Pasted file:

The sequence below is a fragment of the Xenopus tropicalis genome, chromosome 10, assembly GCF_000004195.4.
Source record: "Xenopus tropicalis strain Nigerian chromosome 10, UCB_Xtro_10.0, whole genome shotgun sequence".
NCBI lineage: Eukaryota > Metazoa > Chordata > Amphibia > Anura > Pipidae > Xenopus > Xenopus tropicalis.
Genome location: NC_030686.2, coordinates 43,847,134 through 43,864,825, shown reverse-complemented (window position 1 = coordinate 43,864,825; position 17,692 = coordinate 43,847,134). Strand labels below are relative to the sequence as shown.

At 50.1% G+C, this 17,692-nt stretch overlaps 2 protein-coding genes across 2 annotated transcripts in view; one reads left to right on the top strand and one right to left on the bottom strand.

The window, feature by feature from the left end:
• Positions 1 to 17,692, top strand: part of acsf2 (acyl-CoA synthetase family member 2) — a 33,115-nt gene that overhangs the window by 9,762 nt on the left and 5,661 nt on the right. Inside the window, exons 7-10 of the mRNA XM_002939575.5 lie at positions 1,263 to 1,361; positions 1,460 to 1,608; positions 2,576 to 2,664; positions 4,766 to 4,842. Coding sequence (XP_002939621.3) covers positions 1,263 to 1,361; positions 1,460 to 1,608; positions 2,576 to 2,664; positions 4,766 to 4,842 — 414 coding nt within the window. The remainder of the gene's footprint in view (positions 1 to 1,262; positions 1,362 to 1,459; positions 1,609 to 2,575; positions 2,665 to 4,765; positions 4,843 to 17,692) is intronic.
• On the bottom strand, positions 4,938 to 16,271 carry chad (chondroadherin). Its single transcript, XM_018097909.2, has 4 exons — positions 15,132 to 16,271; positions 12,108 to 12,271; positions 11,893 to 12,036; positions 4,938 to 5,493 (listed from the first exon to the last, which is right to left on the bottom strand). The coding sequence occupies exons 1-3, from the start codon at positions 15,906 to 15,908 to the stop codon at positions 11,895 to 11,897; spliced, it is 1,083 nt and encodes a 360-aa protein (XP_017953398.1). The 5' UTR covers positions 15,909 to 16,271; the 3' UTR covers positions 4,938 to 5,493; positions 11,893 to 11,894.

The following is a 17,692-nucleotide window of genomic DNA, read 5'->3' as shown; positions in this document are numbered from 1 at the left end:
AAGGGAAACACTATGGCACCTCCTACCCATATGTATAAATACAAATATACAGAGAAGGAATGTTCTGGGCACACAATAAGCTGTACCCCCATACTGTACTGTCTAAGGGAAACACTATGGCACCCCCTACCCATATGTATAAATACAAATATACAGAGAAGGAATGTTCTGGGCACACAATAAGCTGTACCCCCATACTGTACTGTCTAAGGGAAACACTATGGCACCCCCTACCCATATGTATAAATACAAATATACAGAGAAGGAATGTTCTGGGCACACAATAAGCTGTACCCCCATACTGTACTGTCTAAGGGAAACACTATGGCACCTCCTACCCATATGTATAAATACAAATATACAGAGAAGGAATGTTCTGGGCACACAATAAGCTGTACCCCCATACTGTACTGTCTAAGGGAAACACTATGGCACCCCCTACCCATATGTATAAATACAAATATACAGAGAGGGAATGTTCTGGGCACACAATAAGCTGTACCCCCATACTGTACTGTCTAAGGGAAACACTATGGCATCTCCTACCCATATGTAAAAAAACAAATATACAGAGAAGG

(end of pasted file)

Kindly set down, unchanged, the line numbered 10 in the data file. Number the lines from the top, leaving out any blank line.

AAGGGAAACACTATGGCACCTCCTACCCATATGTATAAATACAAATATACAGAGAAGGAATGTTCTGGGCACACAATAAGCTGTACCCCCATACTGTACTGTCTAAGGGAAACACTATGGCACCCCCTACCCATATGTATAAATACAAATATACAGAGAAGGAATGTTCTGGGCACACAATAAGCTGTACCCCCATACTGTACTGTCTAAGGGAAACACTATGGCACCCCCTACCCATATGTATAAATACAAATATACAGAGAAGGAATGTTCTGGGCACACAATAAGCTGTACCCCCATACTGTACTGTCTAAGGGAAACACTATGGCACCTCCTACCCATATGTATAAATACAAATATACAGAGAAGGAATGTTCTGGGCACACAATAAGCTGTACCCCCATACTGTACTGTCTAAGGGAAACACTATGGCACCCCCTACCCATATGTATAAATACAAATATACAGAGAGGGAATGTTCTGGGCACACAATAAGCTGTACCCCCATACTGTACTGTCTAAGGGAAACACTATGGCATCTCCTACCCATATGTAAAAAAACAAATATACAGAGAAGG